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America’s poet laureate shares a poem for you to take to the polls

One of the things that poetry is really good at, says U.S. Poet Laureate Tracy K. Smith, is reminding us “that, beneath all of the large groups that we belong to, we’re individuals. We are able to empathize with their experience even if it, on the surface, seems quite different from our own.”

As the nation prepares for the midterm elections, when millions of Americans will come together to make their individual voices heard through voting, a new collection, “American Journal: Fifty Poems For Our Time,” invites readers to explore the diversity of American experiences in a different light.

Culled from the works of living American poets, Smith chose the pieces in this collection to “collapse the distance” between readers and the varied realities of their fellow citizens across the nation.

According to Smith’s introduction, the book takes its name from the work of the first African-American Poet Laureate Robert Hayden. In Hayden’s poem “[American Journal],” an alien makes a study of the Earth, a “nation in progress” that is still reckoning “with the implications of its history,” Smith wrote.

america         as much a problem in metaphysics as
it is a nation earthly entity an iota in our
galaxy         an organism that changes even as i
examine it         fact and fantasy never twice the
same         so many variables

With works representing a range of geographic locations and poetic styles, Smith’s goal was to gather a core group of voices that could challenge both the poetry novice and aficionado to reexamine their own perspectives.

The collection also cuts across a wide spectrum of styles and subject matters, exploring themes like addiction, indigenous rights, and small-town living. Included in its pages is Danez Smith’s “summer, somewhere,” a fantasy where “boys brown/as rye play the dozens & ball” without “language/for officer or law, no color to call white.”

In Jehanne Dubrow’s “The Long Deployment,” a grieving military spouse sleeps alone, breathing a lost love’s “body in the sheet/until he starts to fade, made incomplete/a body almost empty in its case.”

The poems, Smith said, are a reminder that our individual realities do not take precedence over someone else’s. They are an invitation to think about our own capacities for empathy, and may, perhaps, “lead us into a more attentive and more generous or compassionate sense of who the people in the world with us are.”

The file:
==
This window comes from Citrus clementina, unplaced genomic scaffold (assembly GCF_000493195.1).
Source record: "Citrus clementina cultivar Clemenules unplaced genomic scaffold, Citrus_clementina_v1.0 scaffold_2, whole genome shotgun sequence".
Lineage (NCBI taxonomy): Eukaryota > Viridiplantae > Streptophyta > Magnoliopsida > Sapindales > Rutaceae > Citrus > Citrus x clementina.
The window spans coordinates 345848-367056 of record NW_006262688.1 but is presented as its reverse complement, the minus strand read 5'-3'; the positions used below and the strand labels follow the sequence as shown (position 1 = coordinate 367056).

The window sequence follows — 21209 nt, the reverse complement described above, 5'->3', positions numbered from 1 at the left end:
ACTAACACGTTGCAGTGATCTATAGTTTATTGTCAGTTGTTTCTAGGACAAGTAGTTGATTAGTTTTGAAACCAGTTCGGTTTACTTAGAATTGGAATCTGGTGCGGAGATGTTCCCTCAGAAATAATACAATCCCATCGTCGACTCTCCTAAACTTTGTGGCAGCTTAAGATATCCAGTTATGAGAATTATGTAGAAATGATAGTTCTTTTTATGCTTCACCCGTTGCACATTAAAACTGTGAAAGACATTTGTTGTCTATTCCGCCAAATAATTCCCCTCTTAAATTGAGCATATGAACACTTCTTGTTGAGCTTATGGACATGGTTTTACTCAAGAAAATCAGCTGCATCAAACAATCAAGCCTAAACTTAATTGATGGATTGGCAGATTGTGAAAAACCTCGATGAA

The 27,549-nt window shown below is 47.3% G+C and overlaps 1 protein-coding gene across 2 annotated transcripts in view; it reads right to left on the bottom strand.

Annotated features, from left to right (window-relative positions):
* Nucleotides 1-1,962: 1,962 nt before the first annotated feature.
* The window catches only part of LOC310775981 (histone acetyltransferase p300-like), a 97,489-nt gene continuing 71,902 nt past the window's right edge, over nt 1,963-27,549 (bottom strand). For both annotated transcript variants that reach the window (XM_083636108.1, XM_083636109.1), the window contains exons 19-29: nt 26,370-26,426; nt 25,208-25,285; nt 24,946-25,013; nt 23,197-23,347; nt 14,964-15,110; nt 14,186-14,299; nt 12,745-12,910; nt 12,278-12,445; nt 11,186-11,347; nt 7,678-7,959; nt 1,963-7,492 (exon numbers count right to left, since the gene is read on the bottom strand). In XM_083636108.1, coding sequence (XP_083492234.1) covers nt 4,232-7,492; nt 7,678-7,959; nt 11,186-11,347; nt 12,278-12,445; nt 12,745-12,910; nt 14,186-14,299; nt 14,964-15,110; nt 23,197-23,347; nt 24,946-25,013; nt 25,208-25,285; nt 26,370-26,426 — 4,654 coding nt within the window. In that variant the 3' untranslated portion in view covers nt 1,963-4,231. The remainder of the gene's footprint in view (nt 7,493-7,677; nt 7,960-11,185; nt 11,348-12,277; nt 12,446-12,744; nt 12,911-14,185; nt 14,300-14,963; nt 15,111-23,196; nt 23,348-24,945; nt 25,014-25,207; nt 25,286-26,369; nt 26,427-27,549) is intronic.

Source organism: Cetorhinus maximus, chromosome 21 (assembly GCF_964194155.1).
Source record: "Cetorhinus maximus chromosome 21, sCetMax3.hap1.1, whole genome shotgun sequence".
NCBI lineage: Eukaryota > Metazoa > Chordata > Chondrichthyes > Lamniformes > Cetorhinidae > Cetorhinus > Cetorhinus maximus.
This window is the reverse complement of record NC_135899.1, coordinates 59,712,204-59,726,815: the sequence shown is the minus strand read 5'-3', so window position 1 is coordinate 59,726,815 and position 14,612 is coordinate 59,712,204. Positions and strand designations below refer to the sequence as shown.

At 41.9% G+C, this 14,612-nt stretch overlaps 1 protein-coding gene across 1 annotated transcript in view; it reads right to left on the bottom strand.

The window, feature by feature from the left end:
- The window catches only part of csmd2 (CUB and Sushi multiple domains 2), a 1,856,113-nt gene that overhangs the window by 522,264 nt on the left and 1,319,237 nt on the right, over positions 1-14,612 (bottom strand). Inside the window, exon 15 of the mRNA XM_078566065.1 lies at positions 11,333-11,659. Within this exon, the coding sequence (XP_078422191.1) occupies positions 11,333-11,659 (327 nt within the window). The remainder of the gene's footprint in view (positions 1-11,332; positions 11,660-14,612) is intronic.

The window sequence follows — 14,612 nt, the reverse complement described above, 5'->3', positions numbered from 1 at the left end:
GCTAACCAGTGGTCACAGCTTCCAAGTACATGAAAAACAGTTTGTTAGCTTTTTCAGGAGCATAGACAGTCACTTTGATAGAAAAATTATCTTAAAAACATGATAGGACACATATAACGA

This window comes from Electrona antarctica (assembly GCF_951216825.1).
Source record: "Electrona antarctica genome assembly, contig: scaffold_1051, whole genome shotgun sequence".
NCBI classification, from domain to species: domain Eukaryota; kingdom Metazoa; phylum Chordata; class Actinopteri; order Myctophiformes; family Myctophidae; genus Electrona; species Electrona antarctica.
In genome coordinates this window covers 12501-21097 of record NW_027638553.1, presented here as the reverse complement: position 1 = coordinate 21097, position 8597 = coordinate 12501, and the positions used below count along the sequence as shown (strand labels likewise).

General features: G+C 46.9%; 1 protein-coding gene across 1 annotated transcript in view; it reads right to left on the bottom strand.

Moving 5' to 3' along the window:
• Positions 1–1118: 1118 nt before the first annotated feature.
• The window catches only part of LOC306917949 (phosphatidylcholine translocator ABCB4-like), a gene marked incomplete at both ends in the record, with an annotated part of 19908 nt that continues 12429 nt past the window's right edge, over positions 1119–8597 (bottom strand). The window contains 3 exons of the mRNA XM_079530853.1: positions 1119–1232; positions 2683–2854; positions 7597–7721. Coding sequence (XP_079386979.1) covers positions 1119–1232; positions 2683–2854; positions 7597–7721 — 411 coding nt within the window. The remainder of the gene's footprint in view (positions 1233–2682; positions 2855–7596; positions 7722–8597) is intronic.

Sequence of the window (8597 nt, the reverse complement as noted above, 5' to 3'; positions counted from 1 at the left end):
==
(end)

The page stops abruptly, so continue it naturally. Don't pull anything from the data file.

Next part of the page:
In Ross Gay’s “becoming a horse,” empathy is a central theme — something Smith said is useful to think about with elections around the corner.

In the piece, a man tending a horse realizes what it means to step into another being’s reality.

But it was putting my heart to the horse’s that made me know
the sorrow of horses. Made me
forsake my thumbs for the sheen of unshod hooves.
And in this way drop my torches.
And in this way drop my knives.

Smith sees “becoming a horse” as a great read on civic engagement — a poem about opening yourself up to another person’s point of view. Poetry, she said, is an invitation to submit to another person’s reality, and discover how it enriches your own.

Read Ross Gay’s “becoming a horse” below.

becoming a horse

It was dragging my hands along its belly,
loosing the bit and wiping the spit
from its mouth that made me
a snatch of grass in the thing’s maw,
a fly tasting its ear. It was
touching my nose to his that made me know
the clover’s bloom, my wet eye to his that
made me know the long field’s secrets.
But it was putting my heart to the horse’s that made me know
the sorrow of horses. Made me
forsake my thumbs for the sheen of unshod hooves.
And in this way drop my torches.
And in this way drop my knives.
Feel the small song in my chest
swell and my coat glisten and twitch.
And my face grow long.
And these words cast off, at last,
for the slow honest tongue of horses.

“becoming a horse” from Catalog of Unabashed Gratitude by Ross Gay copyright © 2015. Reprinted by permission of the University of Pittsburgh Press.

Ross Gay is the author of three books: “Against Which”, “Bringing the Shovel Down”, and “Catalog of Unabashed Gratitude”, winner of the 2015 National Book Critics Circle Award and the 2016 Kingsley Tufts Poetry Award. “Catalog of Unabashed Gratitude” was also a finalist for the 2015 National Book Award in Poetry and nominated for an NAACP Image Award. He is a founding editor, with Karissa Chen and Patrick Rosal, of the online sports magazine Some Call it Ballin, in addition to being an editor with the chapbook presses Q Avenue and Ledge Mule Press. Ross is a founding board member of the Bloomington Community Orchard, a nonprofit, free-fruit-for-all food justice project. He has received fellowships from Cave Canem, the Bread Loaf Writer’s Conference, and the Guggenheim Foundation. Ross teaches at Indiana University.